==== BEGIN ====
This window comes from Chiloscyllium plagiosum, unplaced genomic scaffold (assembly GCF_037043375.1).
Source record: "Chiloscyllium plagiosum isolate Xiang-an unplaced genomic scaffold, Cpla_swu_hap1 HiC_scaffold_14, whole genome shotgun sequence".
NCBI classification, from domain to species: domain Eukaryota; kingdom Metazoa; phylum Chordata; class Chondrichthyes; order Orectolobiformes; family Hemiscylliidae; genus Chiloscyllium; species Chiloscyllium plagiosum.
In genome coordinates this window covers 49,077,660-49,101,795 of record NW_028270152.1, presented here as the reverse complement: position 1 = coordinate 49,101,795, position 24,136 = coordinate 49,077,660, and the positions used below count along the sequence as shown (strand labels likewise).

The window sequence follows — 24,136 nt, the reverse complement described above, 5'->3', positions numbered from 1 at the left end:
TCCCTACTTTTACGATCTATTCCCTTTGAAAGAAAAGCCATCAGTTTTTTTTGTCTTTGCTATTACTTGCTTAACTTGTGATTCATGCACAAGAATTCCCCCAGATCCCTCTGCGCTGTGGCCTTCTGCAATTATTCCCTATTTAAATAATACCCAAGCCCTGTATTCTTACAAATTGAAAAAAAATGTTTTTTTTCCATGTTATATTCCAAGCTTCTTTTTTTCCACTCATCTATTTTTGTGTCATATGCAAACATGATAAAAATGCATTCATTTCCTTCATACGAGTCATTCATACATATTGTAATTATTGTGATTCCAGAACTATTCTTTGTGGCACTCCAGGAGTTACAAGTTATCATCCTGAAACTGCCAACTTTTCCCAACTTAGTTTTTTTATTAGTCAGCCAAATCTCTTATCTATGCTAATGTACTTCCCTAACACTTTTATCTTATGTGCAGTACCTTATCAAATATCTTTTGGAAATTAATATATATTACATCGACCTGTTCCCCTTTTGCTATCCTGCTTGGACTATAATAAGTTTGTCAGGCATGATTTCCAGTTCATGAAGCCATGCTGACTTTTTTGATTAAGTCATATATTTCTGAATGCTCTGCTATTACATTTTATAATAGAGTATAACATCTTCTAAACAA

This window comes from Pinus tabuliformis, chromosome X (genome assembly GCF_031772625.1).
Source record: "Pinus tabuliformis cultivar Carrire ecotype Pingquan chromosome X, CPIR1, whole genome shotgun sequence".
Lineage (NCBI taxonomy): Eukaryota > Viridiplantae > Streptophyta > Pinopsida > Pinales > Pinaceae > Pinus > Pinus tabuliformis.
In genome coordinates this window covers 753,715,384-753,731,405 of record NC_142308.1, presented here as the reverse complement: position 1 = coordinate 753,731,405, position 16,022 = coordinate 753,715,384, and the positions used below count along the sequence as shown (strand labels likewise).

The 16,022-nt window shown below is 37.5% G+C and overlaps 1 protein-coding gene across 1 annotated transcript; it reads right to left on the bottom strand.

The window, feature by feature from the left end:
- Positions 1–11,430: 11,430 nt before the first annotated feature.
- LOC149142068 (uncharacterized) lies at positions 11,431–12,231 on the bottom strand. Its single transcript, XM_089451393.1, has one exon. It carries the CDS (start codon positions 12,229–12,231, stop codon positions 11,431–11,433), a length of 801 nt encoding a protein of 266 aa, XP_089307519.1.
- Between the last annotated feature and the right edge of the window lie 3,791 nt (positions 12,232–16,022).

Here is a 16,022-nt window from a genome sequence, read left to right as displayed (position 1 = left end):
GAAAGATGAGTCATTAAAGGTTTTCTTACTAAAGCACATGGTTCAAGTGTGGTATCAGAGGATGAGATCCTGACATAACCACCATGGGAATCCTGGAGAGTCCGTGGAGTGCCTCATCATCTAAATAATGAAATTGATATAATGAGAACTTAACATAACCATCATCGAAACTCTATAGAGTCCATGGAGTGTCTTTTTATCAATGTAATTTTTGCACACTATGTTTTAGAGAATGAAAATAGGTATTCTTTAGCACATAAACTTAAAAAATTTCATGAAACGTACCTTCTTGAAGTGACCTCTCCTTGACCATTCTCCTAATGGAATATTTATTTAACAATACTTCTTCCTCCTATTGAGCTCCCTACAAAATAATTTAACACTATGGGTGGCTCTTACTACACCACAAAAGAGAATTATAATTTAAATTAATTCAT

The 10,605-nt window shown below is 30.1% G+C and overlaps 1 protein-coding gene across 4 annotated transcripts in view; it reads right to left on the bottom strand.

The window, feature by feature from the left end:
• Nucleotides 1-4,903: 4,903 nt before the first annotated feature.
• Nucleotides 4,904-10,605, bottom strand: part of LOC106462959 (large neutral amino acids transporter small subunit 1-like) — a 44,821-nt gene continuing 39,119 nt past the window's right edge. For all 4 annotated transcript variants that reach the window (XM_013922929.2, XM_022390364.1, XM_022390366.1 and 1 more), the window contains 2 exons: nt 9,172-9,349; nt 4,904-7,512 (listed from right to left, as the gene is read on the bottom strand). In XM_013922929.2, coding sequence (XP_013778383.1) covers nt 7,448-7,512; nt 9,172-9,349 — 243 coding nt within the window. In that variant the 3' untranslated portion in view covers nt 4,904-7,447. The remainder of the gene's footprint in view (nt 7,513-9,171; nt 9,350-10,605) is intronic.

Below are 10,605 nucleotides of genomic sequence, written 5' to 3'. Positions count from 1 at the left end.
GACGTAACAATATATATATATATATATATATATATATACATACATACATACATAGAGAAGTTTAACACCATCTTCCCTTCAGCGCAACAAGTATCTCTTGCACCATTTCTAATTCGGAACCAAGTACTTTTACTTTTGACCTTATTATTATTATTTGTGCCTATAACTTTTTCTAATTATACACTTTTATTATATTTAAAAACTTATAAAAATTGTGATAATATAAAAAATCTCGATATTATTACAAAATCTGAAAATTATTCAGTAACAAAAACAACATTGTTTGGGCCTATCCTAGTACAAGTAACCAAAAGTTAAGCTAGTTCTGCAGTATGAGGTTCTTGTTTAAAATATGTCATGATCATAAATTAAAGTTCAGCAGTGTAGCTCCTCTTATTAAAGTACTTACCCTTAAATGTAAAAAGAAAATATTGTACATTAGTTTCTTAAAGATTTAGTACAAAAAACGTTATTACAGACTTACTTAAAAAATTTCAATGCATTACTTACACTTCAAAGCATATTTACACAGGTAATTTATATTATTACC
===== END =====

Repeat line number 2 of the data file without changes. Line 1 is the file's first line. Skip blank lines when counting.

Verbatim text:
Source record: "Chiloscyllium plagiosum isolate Xiang-an unplaced genomic scaffold, Cpla_swu_hap1 HiC_scaffold_14, whole genome shotgun sequence".